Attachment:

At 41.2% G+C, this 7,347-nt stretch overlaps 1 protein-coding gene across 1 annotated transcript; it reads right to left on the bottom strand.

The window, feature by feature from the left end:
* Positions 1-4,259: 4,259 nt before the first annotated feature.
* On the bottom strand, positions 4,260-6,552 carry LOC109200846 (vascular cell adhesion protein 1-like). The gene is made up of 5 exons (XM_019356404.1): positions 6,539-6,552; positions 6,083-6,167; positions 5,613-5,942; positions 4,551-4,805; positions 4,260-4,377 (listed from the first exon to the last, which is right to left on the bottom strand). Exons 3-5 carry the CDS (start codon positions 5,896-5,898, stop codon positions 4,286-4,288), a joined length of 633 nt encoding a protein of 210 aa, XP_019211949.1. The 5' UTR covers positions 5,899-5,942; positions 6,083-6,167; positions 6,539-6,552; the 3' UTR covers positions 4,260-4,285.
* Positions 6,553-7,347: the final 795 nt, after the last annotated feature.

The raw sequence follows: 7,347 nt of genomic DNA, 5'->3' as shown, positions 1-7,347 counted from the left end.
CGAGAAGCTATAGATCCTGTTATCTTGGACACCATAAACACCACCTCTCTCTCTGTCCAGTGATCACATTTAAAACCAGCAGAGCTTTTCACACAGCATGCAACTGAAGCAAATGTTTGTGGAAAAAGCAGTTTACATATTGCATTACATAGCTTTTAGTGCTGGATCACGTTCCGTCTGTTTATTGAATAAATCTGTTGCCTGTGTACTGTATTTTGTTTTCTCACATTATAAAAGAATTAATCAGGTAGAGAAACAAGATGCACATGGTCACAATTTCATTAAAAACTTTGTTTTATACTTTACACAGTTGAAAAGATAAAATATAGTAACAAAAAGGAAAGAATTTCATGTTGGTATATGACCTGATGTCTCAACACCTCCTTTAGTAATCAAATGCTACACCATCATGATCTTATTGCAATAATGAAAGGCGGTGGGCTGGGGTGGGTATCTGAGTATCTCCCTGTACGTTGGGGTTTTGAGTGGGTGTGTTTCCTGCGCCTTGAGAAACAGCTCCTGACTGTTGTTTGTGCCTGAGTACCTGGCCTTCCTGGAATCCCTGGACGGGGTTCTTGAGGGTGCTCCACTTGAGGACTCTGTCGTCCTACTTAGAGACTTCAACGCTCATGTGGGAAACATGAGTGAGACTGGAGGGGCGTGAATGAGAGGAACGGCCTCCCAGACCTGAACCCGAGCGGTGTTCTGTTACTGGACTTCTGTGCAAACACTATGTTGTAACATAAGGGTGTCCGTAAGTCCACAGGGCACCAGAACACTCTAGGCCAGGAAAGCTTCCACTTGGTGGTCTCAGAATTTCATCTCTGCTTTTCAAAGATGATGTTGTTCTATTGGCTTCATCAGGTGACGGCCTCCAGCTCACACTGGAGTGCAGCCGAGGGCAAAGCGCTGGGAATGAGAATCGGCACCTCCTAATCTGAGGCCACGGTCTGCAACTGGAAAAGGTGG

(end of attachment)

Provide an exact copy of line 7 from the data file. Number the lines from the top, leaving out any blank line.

CGAGAAGCTATAGATCCTGTTATCTTGGACACCATAAACACCACCTCTCTCTCTGTCCAGTGATCACATTTAAAACCAGCAGAGCTTTTCACACAGCATGCAACTGAAGCAAATGTTTGTGGAAAAAGCAGTTTACATATTGCATTACATAGCTTTTAGTGCTGGATCACGTTCCGTCTGTTTATTGAATAAATCTGTTGCCTGTGTACTGTATTTTGTTTTCTCACATTATAAAAGAATTAATCAGGTAGAGAAACAAGATGCACATGGTCACAATTTCATTAAAAACTTTGTTTTATACTTTACACAGTTGAAAAGATAAAATATAGTAACAAAAAGGAAAGAATTTCATGTTGGTATATGACCTGATGTCTCAACACCTCCTTTAGTAATCAAATGCTACACCATCATGATCTTATTGCAATAATGAAAGGCGGTGGGCTGGGGTGGGTATCTGAGTATCTCCCTGTACGTTGGGGTTTTGAGTGGGTGTGTTTCCTGCGCCTTGAGAAACAGCTCCTGACTGTTGTTTGTGCCTGAGTACCTGGCCTTCCTGGAATCCCTGGACGGGGTTCTTGAGGGTGCTCCACTTGAGGACTCTGTCGTCCTACTTAGAGACTTCAACGCTCATGTGGGAAACATGAGTGAGACTGGAGGGGCGTGAATGAGAGGAACGGCCTCCCAGACCTGAACCCGAGCGGTGTTCTGTTACTGGACTTCTGTGCAAACACTATGTTGTAACATAAGGGTGTCCGTAAGTCCACAGGGCACCAGAACACTCTAGGCCAGGAAAGCTTCCACTTGGTGGTCTCAGAATTTCATCTCTGCTTTTCAAAGATGATGTTGTTCTATTGGCTTCATCAGGTGACGGCCTCCAGCTCACACTGGAGTGCAGCCGAGGGCAAAGCGCTGGGAATGAGAATCGGCACCTCCTAATCTGAGGCCACGGTCTGCAACTGGAAAAGGTGG